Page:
13. ^ Lange-Küttner, C. (2013). "Array effects, spatial concepts, or information processing speed: Which is the crucial variable for place learning?". Swiss Journal of Psychology. 72: 197-217. doi:10.1024/1421-0185/a000113.
  14. ^ Lange-Kuettner, C.; Kochhar, R. (2020). "Fine motor skills and unsystematic spatial binding in the Common Region Test: Under-inclusivity in Autism Spectrum Disorder and over-Inclusivity in Attention-Deficit Hyperactivity Disorder". Journal of Motor Development and Learning. 8: 544-568. doi:10.1123/jmld.2019-0033.
  15. ^ Lange-Küttner, C.; Kochhar, R. (2021). "The culture-fair Common Region Test (CRT)". Academia Letters. Article 103: 1-7. doi:10.20935/AL103.
  16. ^ Lange-Küttner, C.; Bosco, G. (2016). "On being in the wrong place: The role of children's conceptual understanding and ballgame experience when judging a football player's offside position". International Journal of Developmental Science. 10: 73-84. doi:10.3233/DEV-160185.
  17. ^ Lange-Küttner, C.; Küttner, E.; Chromekova, M. (2014). "Deterioration and recovery of DAP IQ scores in the repeated assessment of the Naglieri Draw-A-Person Test in 6- to 12-year-old children". Psychological Assessment. 26: 297-306. doi:10.1037/a0034581.
  18. ^ Lange-Küttner, C.; Sykorova, E. (2015). "Mojibake: The rehearsal of word fragments in verbal recall. In Lehmann, M., Hasselhorn, M. & Jarrold, C. (Eds.) Research Topic: What is developed in the development of rehearsal?". Frontiers in Psychology. 6: Article 350. doi:10.3389/fpsyg.2015.00350.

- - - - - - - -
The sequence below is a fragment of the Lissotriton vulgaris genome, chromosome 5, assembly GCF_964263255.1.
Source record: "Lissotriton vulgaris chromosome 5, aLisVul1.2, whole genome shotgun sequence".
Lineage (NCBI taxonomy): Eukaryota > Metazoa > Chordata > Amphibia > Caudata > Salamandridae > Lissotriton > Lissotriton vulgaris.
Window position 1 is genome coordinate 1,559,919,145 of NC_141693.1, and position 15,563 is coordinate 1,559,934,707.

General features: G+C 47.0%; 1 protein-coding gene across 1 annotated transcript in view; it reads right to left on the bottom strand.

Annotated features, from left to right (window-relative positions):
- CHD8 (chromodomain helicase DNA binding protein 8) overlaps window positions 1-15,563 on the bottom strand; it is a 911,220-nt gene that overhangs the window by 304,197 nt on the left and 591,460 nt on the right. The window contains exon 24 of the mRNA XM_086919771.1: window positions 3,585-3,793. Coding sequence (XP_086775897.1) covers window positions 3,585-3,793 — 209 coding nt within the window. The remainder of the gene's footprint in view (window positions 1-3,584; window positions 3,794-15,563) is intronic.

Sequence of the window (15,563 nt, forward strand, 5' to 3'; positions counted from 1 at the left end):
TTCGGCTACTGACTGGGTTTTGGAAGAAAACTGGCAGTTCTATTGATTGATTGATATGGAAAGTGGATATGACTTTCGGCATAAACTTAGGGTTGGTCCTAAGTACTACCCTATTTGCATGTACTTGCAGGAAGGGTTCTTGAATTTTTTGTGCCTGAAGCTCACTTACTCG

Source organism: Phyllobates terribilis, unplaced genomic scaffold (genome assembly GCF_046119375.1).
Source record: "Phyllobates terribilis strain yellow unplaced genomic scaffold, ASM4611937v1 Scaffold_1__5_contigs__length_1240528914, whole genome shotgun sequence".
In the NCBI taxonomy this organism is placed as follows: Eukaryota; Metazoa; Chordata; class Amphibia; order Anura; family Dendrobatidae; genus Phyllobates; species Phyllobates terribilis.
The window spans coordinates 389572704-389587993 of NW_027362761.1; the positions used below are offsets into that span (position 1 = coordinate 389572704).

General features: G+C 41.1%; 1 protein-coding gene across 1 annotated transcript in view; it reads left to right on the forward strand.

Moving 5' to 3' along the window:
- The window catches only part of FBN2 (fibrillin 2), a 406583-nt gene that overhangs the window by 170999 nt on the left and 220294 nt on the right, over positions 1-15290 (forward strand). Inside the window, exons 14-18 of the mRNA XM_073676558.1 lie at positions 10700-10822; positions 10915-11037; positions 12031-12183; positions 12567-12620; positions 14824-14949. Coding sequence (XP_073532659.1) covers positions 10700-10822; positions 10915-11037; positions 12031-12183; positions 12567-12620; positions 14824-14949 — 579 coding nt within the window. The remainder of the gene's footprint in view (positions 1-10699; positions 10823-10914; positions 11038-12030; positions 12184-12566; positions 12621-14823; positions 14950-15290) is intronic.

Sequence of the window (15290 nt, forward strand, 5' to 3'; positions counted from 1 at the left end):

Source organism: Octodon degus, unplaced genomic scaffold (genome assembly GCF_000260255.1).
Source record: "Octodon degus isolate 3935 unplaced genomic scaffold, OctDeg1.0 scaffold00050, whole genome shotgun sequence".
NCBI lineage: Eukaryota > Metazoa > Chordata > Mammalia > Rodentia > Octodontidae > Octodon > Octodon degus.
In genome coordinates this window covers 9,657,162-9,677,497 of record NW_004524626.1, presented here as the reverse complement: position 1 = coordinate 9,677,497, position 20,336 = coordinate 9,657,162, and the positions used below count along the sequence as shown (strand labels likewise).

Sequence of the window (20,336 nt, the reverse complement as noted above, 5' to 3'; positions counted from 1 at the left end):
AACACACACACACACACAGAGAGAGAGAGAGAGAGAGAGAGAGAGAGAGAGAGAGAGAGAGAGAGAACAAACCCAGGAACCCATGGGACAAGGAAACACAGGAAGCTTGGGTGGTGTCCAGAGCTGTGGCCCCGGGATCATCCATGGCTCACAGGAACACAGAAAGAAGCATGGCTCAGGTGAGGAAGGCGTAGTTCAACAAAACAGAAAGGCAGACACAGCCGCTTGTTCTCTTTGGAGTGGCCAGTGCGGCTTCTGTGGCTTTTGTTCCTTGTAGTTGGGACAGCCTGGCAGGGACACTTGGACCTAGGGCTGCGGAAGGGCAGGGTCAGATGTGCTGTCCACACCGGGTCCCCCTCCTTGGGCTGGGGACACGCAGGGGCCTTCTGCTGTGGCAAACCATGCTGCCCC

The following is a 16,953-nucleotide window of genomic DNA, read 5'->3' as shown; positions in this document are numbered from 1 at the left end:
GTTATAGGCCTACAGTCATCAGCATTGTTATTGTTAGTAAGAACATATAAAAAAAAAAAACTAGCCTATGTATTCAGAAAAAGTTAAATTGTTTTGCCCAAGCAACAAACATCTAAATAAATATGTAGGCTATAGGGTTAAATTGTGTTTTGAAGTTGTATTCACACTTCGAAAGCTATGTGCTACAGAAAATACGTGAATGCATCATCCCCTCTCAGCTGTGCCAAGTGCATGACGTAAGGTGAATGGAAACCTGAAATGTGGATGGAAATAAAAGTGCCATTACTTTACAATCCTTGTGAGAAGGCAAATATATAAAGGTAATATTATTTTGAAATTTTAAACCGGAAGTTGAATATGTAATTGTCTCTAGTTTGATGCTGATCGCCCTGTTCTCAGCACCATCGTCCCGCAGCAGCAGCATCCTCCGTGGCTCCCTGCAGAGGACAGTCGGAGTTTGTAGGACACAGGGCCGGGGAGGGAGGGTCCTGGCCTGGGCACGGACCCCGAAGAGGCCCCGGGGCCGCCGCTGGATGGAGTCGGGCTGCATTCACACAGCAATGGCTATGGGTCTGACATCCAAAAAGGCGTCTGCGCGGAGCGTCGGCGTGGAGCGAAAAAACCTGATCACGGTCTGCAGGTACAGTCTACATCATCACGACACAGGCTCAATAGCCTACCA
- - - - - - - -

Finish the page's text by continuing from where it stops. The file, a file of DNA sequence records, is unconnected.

19. ^ Lange-Küttner, C.; Küttner, E. (2015). "How to learn places without spatial concepts: Does the What-and-Where Reaction Time System in children regulate learning during stimulus repetition?". Brain and Cognition. 97: 59-73. doi:10.1016/j.bandc.2015.04.008.
  20. ^ Lange-Küttner, C.; Markowska, M.; Kochhar, R. "Deterioration and recovery in verbal recall: Repetition helps against pro-active interference" (PDF). Psychological Test and Assessment Modeling. 59: 405-441.
  21. ^ Lange-Küttner, C.; Averbeck, B. B.; Hirsch, S.; Wießner, I.; Lamba, N. (2012). "Sequence learning under uncertainty in children: self-reflection vs. self-assertion". Frontiers in Developmental Psychology. 3: Article 127. doi:10.3389/fpsyg.2012.00127.
  22. ^ Hentschel, M.; Lange-Küttner, C.; Averbeck, B. B. "Sequence learning with stochastic feedback in a cross-cultural sample of boys in the autistic spectrum" (PDF). Education and Training in Autism and Developmental Disabilities. 51: 179-194.